Underpowered compared to previous Civ games, but some are certainly useful—there are too many to try building a lot, so pick & choose. Pyramids, the Great bath if you have a long or dangerous river, maybe the Great Lighthouse or Great Library—but mostly underwhelming.

There are a good few natural wonders too, each with their own perks, some great, some not.

City States

Useful, you'll want 1 envoy at most of 'em, which gives 2 of a resource—science, production, faith, culture—or 4 gold in the capital. First civ to meet 'em gets a free envoy, so explore, explore, explore.

Strategy

Clear the barb camps, pump out settlers, get the Eurekas and Inspirations to move research along, explore with scout(s)—who btw can fight a bit. Muddle thru, picking up stuff about districts as you go. That's about where I am at the moment.

Happiness seems to be the main brake on growth, cured mainly with luxury resources plus some civics and buildings. So far I find gold the most important resource, you can do a lot with it. Buy city plots, buy and upgrade units, buy some buildings, buy settlers and builders.

Ranged are the best military in general, they get a free shot and also have some melee defense—so they'll win any 1-on-1 with same era melee opposition. The barbs don't heal, so you can engage, withdraw and heal, and re-engage ftw.

Enjoy!

Despite the complexity and complications and sucky UI, I'm really enjoying it. There's a lot to like—the maps are much bigger than previous Civ games, even Duel or Tiny has a lot in 'em.
I'm beginning to suspect Civ 5 was the Idiot Edition. No wonder I spent so much time with it.
 
Load, Save, Exit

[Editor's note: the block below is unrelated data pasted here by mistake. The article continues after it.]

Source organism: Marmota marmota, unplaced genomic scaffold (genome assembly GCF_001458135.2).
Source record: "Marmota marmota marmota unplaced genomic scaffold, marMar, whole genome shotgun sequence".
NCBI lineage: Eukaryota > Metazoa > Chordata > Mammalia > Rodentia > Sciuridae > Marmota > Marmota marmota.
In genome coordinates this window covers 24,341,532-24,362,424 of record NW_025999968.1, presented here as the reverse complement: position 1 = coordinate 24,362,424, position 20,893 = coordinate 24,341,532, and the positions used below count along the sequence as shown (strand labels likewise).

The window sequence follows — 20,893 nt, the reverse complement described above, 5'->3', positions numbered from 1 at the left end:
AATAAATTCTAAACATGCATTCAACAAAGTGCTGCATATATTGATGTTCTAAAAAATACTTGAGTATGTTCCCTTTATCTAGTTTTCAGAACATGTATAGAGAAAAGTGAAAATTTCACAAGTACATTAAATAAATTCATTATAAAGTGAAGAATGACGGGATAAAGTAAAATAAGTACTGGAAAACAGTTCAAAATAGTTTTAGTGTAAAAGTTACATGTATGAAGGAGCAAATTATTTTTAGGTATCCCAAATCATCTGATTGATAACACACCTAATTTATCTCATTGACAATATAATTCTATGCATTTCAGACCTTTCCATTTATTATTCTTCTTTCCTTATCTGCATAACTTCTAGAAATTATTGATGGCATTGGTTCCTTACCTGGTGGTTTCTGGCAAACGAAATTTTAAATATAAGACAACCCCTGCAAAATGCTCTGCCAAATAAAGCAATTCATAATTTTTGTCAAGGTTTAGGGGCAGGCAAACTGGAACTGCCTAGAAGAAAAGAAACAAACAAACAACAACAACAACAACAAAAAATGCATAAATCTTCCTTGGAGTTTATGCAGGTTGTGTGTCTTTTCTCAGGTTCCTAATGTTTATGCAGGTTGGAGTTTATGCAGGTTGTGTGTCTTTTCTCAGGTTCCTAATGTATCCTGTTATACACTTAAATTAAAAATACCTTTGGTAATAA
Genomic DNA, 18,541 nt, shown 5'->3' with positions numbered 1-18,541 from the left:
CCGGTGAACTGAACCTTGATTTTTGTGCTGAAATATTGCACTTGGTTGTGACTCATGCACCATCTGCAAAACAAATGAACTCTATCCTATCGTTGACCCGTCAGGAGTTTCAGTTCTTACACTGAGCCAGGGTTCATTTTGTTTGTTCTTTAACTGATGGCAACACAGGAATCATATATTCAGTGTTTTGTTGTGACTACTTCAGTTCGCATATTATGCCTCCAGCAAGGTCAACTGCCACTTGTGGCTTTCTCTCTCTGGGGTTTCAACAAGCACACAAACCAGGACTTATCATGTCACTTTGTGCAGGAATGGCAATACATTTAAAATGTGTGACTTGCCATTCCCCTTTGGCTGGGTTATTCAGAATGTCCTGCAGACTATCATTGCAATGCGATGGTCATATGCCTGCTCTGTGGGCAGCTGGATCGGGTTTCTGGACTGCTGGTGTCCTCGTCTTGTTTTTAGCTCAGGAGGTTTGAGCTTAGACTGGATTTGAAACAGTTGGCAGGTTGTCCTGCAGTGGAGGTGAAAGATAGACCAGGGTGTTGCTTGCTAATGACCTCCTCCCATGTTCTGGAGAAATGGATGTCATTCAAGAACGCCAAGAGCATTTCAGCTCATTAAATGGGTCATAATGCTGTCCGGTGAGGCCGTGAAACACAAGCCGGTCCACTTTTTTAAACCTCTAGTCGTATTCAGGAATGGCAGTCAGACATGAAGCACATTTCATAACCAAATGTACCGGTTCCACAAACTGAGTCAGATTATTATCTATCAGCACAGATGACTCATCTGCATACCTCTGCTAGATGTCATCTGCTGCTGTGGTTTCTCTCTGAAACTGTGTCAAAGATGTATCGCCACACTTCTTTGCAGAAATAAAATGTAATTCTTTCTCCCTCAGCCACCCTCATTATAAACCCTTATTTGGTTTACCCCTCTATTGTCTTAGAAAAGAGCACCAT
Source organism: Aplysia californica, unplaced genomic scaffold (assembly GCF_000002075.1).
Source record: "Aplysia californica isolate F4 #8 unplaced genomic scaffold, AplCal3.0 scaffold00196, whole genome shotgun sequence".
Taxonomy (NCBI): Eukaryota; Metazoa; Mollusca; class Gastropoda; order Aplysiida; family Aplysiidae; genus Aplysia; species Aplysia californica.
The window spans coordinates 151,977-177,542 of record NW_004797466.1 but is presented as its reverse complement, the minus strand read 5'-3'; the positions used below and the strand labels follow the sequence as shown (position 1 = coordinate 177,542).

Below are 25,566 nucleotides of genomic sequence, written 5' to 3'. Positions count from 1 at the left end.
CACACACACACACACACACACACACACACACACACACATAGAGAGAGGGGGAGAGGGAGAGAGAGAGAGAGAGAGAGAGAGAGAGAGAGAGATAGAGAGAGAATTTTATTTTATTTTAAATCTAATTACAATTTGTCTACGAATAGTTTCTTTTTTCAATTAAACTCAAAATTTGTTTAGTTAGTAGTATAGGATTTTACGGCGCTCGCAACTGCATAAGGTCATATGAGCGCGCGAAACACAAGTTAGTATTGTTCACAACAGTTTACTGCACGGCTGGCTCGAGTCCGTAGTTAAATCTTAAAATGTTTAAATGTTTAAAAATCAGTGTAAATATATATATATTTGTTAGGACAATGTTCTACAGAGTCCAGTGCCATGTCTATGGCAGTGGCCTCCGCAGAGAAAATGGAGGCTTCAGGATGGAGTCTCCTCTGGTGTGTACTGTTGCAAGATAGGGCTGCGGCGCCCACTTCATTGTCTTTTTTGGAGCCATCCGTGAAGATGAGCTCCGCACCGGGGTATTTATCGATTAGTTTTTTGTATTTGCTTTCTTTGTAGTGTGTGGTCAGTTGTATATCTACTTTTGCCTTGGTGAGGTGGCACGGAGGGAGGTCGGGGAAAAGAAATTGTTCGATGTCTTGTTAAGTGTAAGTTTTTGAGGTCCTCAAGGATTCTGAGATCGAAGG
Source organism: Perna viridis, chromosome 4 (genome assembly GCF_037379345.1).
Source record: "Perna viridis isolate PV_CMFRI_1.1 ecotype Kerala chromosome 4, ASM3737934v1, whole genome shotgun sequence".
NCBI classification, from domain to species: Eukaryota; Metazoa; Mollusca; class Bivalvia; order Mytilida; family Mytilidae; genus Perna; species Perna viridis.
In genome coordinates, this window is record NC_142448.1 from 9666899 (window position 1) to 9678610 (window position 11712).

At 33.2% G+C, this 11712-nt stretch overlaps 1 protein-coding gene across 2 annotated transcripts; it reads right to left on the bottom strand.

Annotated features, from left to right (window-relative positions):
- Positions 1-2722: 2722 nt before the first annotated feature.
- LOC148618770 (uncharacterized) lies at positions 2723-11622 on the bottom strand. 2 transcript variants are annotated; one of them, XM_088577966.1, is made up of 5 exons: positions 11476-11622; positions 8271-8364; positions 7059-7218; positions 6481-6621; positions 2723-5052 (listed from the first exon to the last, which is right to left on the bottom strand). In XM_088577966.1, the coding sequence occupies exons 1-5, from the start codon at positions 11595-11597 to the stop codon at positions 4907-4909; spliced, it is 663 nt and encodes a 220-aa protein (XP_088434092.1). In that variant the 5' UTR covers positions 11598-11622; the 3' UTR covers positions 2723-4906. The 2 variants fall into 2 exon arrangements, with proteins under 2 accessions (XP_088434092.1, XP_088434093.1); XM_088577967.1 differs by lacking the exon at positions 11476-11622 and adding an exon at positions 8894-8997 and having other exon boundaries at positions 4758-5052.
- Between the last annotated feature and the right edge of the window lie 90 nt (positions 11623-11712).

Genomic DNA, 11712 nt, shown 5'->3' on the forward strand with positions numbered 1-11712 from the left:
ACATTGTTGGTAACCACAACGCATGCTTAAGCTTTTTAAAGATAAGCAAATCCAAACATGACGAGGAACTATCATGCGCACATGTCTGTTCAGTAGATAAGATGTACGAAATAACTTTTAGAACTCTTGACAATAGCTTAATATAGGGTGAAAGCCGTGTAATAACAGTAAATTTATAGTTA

F5 = quick Save
F6 = quick Load
This works very well, even in the middle of a turn afaics.

I haven't been able to find a way to launch directly to the QuickSave file from a desktop icon, it still stops at the main menu. If anyone's cracked it, please share.

As with previous Civs, the Esc menu has 'Exit to Desktop'—very good.
There's also a great 'Restart' in the menu—it rerolls your current setup with a new map.

Custom Advanced Menu

I don't think I've actually looked at the default 'Play Now' menus yet. I go into 'Create Game' and then 'Advanced' at the bottom of that.

Loads of choices and options there to get the game you want. If you find a setup you want to repeat a few times, use the 'Save Config' button at the bottom—next time you start a game, use 'Load Config'. You can have a load of diff configs saved, great time saver.

Don't miss the scrollbar on the right in the Advanced menu, I'd probably rolled 10 games before I spotted there were more options down there :D

Turns are Slooow

My PC is 5 years old, which is still 2 years after Civ 6 launch—around same time as the 2nd expansion. So I should be fine with my i7-7 and 1060.